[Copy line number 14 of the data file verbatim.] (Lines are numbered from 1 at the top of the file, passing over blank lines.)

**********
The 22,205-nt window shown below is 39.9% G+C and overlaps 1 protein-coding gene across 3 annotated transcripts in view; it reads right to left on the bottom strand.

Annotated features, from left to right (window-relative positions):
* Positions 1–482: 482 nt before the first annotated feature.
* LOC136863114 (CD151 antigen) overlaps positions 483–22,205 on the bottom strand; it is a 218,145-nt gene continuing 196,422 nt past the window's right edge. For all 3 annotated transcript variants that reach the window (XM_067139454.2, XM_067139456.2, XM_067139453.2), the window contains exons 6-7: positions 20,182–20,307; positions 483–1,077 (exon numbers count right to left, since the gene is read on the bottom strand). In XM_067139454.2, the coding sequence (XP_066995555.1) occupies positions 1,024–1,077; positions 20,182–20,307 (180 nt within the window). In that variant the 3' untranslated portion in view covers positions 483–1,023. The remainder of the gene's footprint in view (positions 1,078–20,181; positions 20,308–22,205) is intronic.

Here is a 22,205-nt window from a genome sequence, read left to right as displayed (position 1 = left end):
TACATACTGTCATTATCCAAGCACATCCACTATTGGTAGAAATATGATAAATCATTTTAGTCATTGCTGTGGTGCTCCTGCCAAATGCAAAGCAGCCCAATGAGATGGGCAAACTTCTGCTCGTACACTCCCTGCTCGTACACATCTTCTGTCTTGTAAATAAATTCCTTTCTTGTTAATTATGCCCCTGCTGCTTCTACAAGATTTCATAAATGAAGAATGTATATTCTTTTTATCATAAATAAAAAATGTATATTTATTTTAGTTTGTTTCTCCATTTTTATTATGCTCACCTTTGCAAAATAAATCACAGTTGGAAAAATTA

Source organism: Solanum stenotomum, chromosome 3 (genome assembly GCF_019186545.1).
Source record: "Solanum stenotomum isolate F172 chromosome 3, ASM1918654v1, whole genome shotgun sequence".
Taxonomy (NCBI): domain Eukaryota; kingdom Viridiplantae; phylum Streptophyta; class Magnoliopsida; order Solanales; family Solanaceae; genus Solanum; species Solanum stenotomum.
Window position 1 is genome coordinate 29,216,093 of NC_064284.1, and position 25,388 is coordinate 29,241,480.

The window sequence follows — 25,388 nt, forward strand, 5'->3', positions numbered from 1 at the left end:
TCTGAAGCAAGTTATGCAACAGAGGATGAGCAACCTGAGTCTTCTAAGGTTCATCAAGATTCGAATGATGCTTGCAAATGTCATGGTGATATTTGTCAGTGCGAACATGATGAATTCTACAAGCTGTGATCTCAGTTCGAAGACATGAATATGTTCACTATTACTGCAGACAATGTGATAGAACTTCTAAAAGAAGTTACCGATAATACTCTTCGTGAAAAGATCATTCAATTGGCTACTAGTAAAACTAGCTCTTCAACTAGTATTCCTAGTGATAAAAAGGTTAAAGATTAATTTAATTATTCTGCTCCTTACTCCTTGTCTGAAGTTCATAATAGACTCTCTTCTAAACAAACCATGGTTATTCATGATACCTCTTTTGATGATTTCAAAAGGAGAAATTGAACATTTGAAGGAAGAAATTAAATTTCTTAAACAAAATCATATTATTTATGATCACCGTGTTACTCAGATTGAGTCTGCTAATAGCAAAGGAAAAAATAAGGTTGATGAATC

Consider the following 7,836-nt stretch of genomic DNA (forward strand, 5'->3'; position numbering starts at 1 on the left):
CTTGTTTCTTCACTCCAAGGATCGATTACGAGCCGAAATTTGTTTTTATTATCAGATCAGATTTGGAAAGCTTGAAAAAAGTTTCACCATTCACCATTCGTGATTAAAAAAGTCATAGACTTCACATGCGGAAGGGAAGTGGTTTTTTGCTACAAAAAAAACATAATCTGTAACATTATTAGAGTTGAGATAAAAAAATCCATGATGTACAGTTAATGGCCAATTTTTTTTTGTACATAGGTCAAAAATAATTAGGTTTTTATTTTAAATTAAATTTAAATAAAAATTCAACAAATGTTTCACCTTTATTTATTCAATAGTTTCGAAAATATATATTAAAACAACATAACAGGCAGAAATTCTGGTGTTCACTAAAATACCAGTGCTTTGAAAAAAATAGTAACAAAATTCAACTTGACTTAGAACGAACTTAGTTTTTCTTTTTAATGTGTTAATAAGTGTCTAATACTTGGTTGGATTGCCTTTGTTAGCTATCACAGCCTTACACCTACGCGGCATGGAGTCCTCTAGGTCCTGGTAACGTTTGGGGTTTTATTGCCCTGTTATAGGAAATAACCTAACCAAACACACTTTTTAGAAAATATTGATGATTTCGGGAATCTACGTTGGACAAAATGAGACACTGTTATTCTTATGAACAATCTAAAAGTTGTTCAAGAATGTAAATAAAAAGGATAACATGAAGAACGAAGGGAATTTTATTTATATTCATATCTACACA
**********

CTTGTTTCTTCACTCCAAGGATCGATTACGAGCCGAAATTTGTTTTTATTATCAGATCAGATTTGGAAAGCTTGAAAAAAGTTTCACCATTCACCATTCGTGATTAAAAAAGTCATAGACTTCACATGCGGAAGGGAAGTGGTTTTTTGCTACAAAAAAAACATAATCTGTAACATTATTAGAGTTGAGATAAAAAAATCCATGATGTACAGTTAATGGCCAATTTTTTTTTGTACATAGGTCAAAAATAATTAGGTTTTTATTTTAAATTAAATTTAAATAAAAATTCAACAAATGTTTCACCTTTATTTATTCAATAGTTTCGAAAATATATATTAAAACAACATAACAGGCAGAAATTCTGGTGTTCACTAAAATACCAGTGCTTTGAAAAAAATAGTAACAAAATTCAACTTGACTTAGAACGAACTTAGTTTTTCTTTTTAATGTGTTAATAAGTGTCTAATACTTGGTTGGATTGCCTTTGTTAGCTATCACAGCCTTACACCTACGCGGCATGGAGTCCTCTAGGTCCTGGTAACGTTTGGGGTTTTATTGCCCTGTTATAGGAAATAACCTAACCAAACACACTTTTTAGAAAATATTGATGATTTCGGGAATCTACGTTGGACAAAATGAGACACTGTTATTCTTATGAACAATCTAAAAGTTGTTCAAGAATGTAAATAAAAAGGATAACATGAAGAACGAAGGGAATTTTATTTATATTCATATCTACACA